Archive for Monday, October 29, 2001

Police chief studies biological threats

October 29, 2001


Somewhere in the world there are several hundred former Soviet scientists who know how to make the equipment needed to launch a bioterrorist attack.

Nobody knows where most of those scientists are, and that's what scares Lawrence Police Chief Ron Olin.

What those scientists might be able to do with smallpox would far overshadow the current anthrax threat, Olin said.

"Anthrax is not in the high-order magnitude of the biological agents that could have been sent," he said.

For example, medical experts say a clandestine aerosol release of smallpox would infect 50 to 100 people and then rapidly spread by a factor of 10 to 20 times or more with each case.

"That kind of infectious rate is really scary," Olin said.

Olin has been studying the threat of terrorism for several years as a member of the International Association of Chiefs of Police. He was appointed to that organization's terrorism committee by his colleagues. He is attending an IACP meeting in Toronto this weekend.

Olin also is a member of the InterAgency Board for Equipment Standardization and Interoperability. It is jointly chaired by representatives of the FBI and U.S. Defense Department.

Among its purposes is to work on standardizing equipment for responding to weapons of mass destruction and to work with local and state agencies in handling such a crisis.

And Olin also is one of the instructors of a Kansas University class called Violence and Aggression in the Modern World, which will be taught next semester. The class includes a look at terrorism.

Olin's experience and knowledge of terrorism is a benefit to Lawrence and its emergency services, City Manager Mike Wildgen said.

"You never know where a terrorist target will be, whether it will be Lawrence or not," Wildgen said. "Ron has developed an expertise that is not only helpful for us but he also is a good resource for surrounding cities who don't have someone like him."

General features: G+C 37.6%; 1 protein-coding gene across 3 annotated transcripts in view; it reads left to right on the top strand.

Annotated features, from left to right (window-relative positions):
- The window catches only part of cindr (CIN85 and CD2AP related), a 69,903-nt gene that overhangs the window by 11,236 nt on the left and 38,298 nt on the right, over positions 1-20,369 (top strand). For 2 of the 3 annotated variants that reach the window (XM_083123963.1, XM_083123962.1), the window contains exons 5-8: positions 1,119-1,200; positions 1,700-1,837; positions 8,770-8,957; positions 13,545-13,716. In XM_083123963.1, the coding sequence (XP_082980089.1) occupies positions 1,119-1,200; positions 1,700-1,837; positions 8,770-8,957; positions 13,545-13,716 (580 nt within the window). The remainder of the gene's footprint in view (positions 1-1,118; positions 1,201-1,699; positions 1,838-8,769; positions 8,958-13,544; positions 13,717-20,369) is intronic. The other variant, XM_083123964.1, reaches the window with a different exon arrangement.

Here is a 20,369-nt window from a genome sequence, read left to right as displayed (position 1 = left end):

Aircraft hijackings and bioterrorism are only two aspects of U.S. vulnerability. There are numerous potential targets, Olin said.

"I think it would be fair to say we've tried to determine a list of potential targets in this part of the country," he said. "We feel we're taking the steps that are possible to take."

For security reasons, he declined to discuss those steps.

While Lawrence itself may not be a target for terrorists, there are potential targets in the Kansas City metropolitan area, as well as military installations at Fort Leavenworth, Fort Riley and Whiteman, Mo., Air Force Base, Olin noted.

"Lawrence is close enough to these places that we have to be vigilant," he said.

And Lawrence is the type of community that attracts people with varied backgrounds, Olin said. Kansas University has science programs of interest to large numbers of foreign students, Olin said.

"We offer educational programs with information that they can take back with them," he said. "Lawrence is a friendly city. People like to come here and stay. That doesn't make us a target, but it attracts a lot of people and gives us a high profile. We are on the map for different reasons."

The Sept. 11 terrorist attacks on New York and Washington, D.C., caught everyone by surprise, from the government down to the emergency response agencies, Olin said.

"There are many scenarios that have taken on a new possibility," Olin said. "I think people are seeing for the first time the vulnerabilities that are inherent in an open society like the U.S. The real issue will be to balance a response with our free and open society.

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